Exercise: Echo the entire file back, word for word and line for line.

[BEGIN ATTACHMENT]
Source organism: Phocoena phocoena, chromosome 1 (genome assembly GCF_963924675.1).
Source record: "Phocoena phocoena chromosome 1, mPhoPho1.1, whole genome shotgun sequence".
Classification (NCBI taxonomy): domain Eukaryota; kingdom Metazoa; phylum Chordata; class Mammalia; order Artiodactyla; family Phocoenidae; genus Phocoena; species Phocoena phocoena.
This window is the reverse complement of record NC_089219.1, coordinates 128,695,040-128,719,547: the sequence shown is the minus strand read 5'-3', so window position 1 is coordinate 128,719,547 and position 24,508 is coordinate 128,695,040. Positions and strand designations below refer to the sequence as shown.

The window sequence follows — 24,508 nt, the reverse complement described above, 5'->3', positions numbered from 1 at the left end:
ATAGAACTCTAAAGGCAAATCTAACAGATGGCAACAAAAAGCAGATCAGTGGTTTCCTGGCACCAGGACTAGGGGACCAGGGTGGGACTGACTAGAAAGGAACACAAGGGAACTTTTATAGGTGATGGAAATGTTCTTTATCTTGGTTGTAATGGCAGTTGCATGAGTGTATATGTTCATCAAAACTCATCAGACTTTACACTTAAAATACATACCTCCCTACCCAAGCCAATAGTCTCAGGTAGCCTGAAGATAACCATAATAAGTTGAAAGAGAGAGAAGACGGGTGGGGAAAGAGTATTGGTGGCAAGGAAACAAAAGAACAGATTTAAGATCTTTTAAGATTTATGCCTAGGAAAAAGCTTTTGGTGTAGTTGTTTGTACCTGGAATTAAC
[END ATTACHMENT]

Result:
Source organism: Phocoena phocoena, chromosome 1 (genome assembly GCF_963924675.1).
Source record: "Phocoena phocoena chromosome 1, mPhoPho1.1, whole genome shotgun sequence".
Classification (NCBI taxonomy): domain Eukaryota; kingdom Metazoa; phylum Chordata; class Mammalia; order Artiodactyla; family Phocoenidae; genus Phocoena; species Phocoena phocoena.
This window is the reverse complement of record NC_089219.1, coordinates 128,695,040-128,719,547: the sequence shown is the minus strand read 5'-3', so window position 1 is coordinate 128,719,547 and position 24,508 is coordinate 128,695,040. Positions and strand designations below refer to the sequence as shown.

The window sequence follows — 24,508 nt, the reverse complement described above, 5'->3', positions numbered from 1 at the left end:
ATAGAACTCTAAAGGCAAATCTAACAGATGGCAACAAAAAGCAGATCAGTGGTTTCCTGGCACCAGGACTAGGGGACCAGGGTGGGACTGACTAGAAAGGAACACAAGGGAACTTTTATAGGTGATGGAAATGTTCTTTATCTTGGTTGTAATGGCAGTTGCATGAGTGTATATGTTCATCAAAACTCATCAGACTTTACACTTAAAATACATACCTCCCTACCCAAGCCAATAGTCTCAGGTAGCCTGAAGATAACCATAATAAGTTGAAAGAGAGAGAAGACGGGTGGGGAAAGAGTATTGGTGGCAAGGAAACAAAAGAACAGATTTAAGATCTTTTAAGATTTATGCCTAGGAAAAAGCTTTTGGTGTAGTTGTTTGTACCTGGAATTAAC